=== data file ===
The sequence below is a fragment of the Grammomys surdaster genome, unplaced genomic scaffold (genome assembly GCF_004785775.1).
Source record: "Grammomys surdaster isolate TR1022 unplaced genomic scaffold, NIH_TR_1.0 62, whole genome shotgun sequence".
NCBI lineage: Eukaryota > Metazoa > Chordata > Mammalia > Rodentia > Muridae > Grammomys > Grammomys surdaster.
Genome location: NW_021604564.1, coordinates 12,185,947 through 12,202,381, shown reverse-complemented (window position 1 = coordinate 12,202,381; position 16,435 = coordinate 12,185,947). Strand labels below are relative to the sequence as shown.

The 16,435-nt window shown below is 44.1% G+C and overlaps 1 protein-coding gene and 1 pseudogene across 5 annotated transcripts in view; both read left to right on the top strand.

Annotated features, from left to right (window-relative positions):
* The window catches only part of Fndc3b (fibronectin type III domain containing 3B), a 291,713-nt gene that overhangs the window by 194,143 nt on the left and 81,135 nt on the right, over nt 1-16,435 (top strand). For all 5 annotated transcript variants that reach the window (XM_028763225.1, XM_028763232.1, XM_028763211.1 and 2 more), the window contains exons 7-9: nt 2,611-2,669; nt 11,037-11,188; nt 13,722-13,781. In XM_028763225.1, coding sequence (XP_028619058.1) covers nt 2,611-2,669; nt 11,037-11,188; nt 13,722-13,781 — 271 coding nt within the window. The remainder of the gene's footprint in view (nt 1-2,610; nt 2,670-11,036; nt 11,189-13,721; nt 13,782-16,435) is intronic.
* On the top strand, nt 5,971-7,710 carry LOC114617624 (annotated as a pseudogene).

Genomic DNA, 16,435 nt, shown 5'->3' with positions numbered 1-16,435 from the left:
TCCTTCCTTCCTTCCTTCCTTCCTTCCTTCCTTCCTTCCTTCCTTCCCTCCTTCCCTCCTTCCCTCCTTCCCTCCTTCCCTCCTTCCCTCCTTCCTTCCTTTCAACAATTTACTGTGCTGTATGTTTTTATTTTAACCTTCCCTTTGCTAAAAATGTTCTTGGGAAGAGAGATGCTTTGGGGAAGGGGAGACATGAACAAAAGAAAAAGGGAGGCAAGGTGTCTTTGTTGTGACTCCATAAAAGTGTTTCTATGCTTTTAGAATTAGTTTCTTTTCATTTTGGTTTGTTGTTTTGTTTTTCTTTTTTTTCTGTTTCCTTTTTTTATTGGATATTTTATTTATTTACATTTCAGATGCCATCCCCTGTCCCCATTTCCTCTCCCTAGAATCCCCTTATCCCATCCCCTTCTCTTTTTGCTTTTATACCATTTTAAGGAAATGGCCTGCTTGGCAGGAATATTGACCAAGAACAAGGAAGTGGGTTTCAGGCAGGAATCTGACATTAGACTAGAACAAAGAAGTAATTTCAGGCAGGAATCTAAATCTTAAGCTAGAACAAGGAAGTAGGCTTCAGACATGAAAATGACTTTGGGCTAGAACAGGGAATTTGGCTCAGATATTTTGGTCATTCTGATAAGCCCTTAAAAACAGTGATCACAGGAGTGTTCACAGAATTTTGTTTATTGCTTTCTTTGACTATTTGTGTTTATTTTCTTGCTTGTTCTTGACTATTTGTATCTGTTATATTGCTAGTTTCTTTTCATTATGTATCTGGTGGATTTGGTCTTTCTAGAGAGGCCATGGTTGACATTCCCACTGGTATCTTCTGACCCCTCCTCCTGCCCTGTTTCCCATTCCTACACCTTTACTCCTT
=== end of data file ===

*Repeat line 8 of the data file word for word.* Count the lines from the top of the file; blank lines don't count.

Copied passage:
* On the top strand, nt 5,971-7,710 carry LOC114617624 (annotated as a pseudogene).